The coronavirus crisis in Iran is only getting worse, despite what the regime called “severe restrictions” and a “smart lockdown.”

“The conditions of the province and city of Tehran are critical, and the situation is not what would be expected of the coronavirus-riddled city. City traffic data and scenes show that the proper and required rhythm to control the epidemic in the city has not been achieved yet,” said Alireza Zali, the head of the Coronavirus Task Force in Tehran.

And he is hardly the only official voicing concern. Tehran City Council member Hojjat Nazari said that in reality there have been no closures despite the lockdown, with businesses still open, and streets filled with crowds.

“Since yesterday, it was instructed to shut down the capital. But in practice, there have been no closures… This also shows that the government had no intention to shut down the city… This will not prevent the spread of the coronavirus,” he said.

Meanwhile, statistics show that infections and deaths are still rising. Zali said that even if this plan works exactly as we need it too, effects may not be apparent until February. And to be clear, there is no indication that it is working at all.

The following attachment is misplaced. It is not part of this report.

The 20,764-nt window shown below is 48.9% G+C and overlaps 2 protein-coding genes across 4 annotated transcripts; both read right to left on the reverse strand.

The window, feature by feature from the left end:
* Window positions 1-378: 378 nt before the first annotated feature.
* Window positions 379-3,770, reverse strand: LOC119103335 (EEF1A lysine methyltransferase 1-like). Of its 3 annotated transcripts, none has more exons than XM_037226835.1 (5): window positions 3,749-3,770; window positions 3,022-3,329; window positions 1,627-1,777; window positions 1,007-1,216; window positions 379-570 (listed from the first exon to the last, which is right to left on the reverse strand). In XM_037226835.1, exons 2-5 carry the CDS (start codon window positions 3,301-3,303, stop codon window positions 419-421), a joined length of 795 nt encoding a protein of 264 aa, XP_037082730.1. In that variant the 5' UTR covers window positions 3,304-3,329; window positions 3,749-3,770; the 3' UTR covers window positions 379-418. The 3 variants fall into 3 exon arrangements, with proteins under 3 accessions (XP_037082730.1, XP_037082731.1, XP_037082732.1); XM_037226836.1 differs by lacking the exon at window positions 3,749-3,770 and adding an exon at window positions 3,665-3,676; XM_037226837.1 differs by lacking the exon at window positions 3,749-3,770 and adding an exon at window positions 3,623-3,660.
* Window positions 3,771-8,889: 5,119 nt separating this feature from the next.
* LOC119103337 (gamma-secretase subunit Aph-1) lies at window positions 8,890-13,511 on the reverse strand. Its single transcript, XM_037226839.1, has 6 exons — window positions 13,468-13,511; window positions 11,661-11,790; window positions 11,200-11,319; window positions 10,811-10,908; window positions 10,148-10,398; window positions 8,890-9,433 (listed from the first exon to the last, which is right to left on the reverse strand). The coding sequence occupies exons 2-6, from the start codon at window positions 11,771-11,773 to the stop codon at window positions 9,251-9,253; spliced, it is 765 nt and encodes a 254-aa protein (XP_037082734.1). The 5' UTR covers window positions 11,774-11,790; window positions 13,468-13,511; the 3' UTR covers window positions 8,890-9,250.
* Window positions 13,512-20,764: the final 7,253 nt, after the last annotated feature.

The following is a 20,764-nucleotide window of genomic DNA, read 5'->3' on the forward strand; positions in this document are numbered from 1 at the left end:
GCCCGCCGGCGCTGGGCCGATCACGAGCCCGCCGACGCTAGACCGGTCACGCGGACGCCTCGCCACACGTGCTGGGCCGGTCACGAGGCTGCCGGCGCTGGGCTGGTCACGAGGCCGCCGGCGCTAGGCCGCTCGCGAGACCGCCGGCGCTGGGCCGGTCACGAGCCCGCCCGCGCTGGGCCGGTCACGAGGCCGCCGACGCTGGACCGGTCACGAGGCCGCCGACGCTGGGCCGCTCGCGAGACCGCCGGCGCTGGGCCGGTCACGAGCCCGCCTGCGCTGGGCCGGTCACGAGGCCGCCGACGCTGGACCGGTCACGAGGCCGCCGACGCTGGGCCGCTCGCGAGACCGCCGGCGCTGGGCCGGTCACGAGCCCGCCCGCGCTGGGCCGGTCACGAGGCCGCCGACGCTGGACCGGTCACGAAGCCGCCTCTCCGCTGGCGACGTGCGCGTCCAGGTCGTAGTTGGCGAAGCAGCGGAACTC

So will we see a decline in the country’s coronavirus rates in the coming months? Not if the people in power don’t get serious and actually institute a lockdown while providing support for those who will lose income. Unfortunately, this means that infections, hospital admissions, and deaths will only continue to climb.

The Iranian Resistance wrote: “Clearly, given the regime’s approach, the future is grim. Any country that wants to impose quarantines or partial shutdowns must provide financial support for people, so stay at home without being worried about providing for their families.”

Why Is Everything Getting More Expensive in Iran Every Day?

What Have the Mullahs Done?

Iranian President Hassan Rouhani said that 30 million people were given 1 million rials per month for four months at the start of the pandemic, while 10 million families were given 10 million-rial loans.

This sounds like a lot but the skyrocketing price of basic food items and the fall in the value of the rial, which is due to the regime’s corruption and mismanagement,  have meant that this money is not sufficient. This means that people are forced to work and that is the regime’s plan.

After all, if they really wanted to enforce a lockdown that could empty the billions of dollars from the foundations of Supreme Leader Ali Khamenei, but the regime is more concerned with keeping power than keeping their people alive, something that will soon blow up in their faces.

A Week of Prison Riots in Iran